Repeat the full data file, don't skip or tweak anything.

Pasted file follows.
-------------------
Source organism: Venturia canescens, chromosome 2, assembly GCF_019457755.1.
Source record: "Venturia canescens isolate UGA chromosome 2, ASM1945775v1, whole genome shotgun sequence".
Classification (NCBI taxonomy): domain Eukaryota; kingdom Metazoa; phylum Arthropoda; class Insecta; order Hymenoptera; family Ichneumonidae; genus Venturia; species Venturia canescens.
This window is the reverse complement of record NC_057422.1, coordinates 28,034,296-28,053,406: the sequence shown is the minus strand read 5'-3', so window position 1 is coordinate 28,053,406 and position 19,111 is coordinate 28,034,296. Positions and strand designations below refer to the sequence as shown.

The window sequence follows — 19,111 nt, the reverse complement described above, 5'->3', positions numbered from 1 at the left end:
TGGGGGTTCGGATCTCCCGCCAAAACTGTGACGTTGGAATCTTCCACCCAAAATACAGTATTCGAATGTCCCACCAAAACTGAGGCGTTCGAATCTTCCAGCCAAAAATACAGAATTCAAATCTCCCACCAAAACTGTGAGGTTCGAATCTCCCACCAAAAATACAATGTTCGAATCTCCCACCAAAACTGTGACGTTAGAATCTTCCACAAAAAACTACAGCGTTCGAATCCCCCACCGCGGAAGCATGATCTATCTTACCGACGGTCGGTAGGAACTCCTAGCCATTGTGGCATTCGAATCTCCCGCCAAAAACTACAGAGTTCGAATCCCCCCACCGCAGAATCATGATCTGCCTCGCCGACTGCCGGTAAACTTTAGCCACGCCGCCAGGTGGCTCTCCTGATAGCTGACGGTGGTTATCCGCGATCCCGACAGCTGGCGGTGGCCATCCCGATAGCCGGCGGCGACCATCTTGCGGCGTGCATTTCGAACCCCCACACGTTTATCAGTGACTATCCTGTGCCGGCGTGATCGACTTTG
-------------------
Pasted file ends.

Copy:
Source organism: Venturia canescens, chromosome 2, assembly GCF_019457755.1.
Source record: "Venturia canescens isolate UGA chromosome 2, ASM1945775v1, whole genome shotgun sequence".
Classification (NCBI taxonomy): domain Eukaryota; kingdom Metazoa; phylum Arthropoda; class Insecta; order Hymenoptera; family Ichneumonidae; genus Venturia; species Venturia canescens.
This window is the reverse complement of record NC_057422.1, coordinates 28,034,296-28,053,406: the sequence shown is the minus strand read 5'-3', so window position 1 is coordinate 28,053,406 and position 19,111 is coordinate 28,034,296. Positions and strand designations below refer to the sequence as shown.

The window sequence follows — 19,111 nt, the reverse complement described above, 5'->3', positions numbered from 1 at the left end:
TGGGGGTTCGGATCTCCCGCCAAAACTGTGACGTTGGAATCTTCCACCCAAAATACAGTATTCGAATGTCCCACCAAAACTGAGGCGTTCGAATCTTCCAGCCAAAAATACAGAATTCAAATCTCCCACCAAAACTGTGAGGTTCGAATCTCCCACCAAAAATACAATGTTCGAATCTCCCACCAAAACTGTGACGTTAGAATCTTCCACAAAAAACTACAGCGTTCGAATCCCCCACCGCGGAAGCATGATCTATCTTACCGACGGTCGGTAGGAACTCCTAGCCATTGTGGCATTCGAATCTCCCGCCAAAAACTACAGAGTTCGAATCCCCCCACCGCAGAATCATGATCTGCCTCGCCGACTGCCGGTAAACTTTAGCCACGCCGCCAGGTGGCTCTCCTGATAGCTGACGGTGGTTATCCGCGATCCCGACAGCTGGCGGTGGCCATCCCGATAGCCGGCGGCGACCATCTTGCGGCGTGCATTTCGAACCCCCACACGTTTATCAGTGACTATCCTGTGCCGGCGTGATCGACTTTG